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There is a thread about placebo at the moment, at SBM, about this book (free online) called Placebo Medicine. The thread is called Incorporating Placebos into Mainstream Medicine, by Harriet Hall.

Here is the first bit of the foreword, by Morgan Levy MD.
Quote:
"The word "Placebo" is a word that is frequently misunderstood. Most people think that it refers to a fake or ineffective treatment. If this were the case, then medical researchers would not need to go to such great lengths to account for it. In reality, the term placebo describes a therapeutic phenomenon that is very real and can be quite effective.

Furthermore, a lot of you hear the word placebo as an insult. If I think that you need a placebo, or that some treatment that you depend on is a placebo, then you will likely think that I am implying that you are stupid or naive.

What I’m really saying is that, “You think like a human.”

IQ and life experience are not the issues. In fact, and interestingly, individuals in America who have more education and have obtained a higher socioeconomic status are the ones most inclined to use Placebo Medicine. The real question is, "How does the human brain process information?""
My bold.

He also asks, "How can the way we think about a therapy have a therapeutic effect?"
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Old 29-07-2009, 05:32 AM   #112
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Quote:
"How can the way we think about a therapy have a therapeutic effect?"
Thoughts and beliefs are nerve impulses too.--Moseley and Butler in Explain Pain.
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Old 27-08-2009, 03:06 AM   #113
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Cool article I found on Facebook, on one of the pages I've subscribed to: Placebos Are Getting More Effective. Drugmakers Are Desperate to Know Why.

Maybe peoples' understanding of their own brains is increasing?

Here is a May/09 article by Harriet Hall on the topic of placebo.
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"Rene Descartes was very very smart, but as it turned out, he was wrong." ~Lorimer Moseley

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“If you make people think they're thinking, they'll love you, but if you really make them think, they'll hate you." ~Don Marquis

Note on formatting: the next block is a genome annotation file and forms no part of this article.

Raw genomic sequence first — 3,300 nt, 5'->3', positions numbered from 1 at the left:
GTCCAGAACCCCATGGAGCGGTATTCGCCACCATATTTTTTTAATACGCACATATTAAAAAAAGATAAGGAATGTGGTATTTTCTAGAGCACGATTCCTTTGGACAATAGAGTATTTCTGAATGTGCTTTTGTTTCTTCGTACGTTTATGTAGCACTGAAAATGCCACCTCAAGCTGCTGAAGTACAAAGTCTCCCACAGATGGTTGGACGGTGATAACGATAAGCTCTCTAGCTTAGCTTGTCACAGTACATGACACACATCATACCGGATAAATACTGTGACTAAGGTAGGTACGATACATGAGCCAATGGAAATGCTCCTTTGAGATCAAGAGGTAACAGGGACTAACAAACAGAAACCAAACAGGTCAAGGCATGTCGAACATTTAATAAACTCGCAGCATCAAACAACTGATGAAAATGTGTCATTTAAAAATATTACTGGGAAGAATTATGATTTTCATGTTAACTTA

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Old 21-10-2010, 07:16 AM   #114
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The Placebo and Nocebo Effect: How the Therapist’s Words Act on the Patient’s Brain, by Benedetti. Nice art work in here.
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"Rene Descartes was very very smart, but as it turned out, he was wrong." ~Lorimer Moseley

“Comment is free, but the facts are sacred.” ~Charles Prestwich Scott, nephew of founder and editor (1872-1929) of The Guardian , in a 1921 Centenary editorial

“If you make people think they're thinking, they'll love you, but if you really make them think, they'll hate you." ~Don Marquis

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Old 22-10-2010, 07:16 AM   #115
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Ok, so after reading the latest article Diane posted a couple thoughts about placebo crossed my mind. I tried thinking them through myself, but I lack access to many scientific articles so I'm hoping you guys can help sort out my thoughts.

Some statements from the article that caught my eye...

Quote:
First of all, there is today general agreement that the endogenous opioid systems play an important role in some circumstances, and several lines of evidence indicate that placebo analgesia is mediated by a pain-modulating network which uses endogenous opioids as neuromodulators.
Quote:
it was found that the very same regions in the brain are affected by both a placebo and an opioid drug, thus indicating a related mechanism in placebo-induced and opioid-induced analgesia
Later on in the article the author talks about hidden therapies..
Quote:
telling a patient that a painkiller is being injected (actually a placebo) is as potent as 6–8 mg of morphine. An analgesic effect stronger than the placebo was only observed when the hidden morphine dose was increased to 12 mg. This suggests that an open injection of morphine in full view of the patient, which is the usual medical practice, is more effective than a hidden injection, because in the latter, the placebo component is absent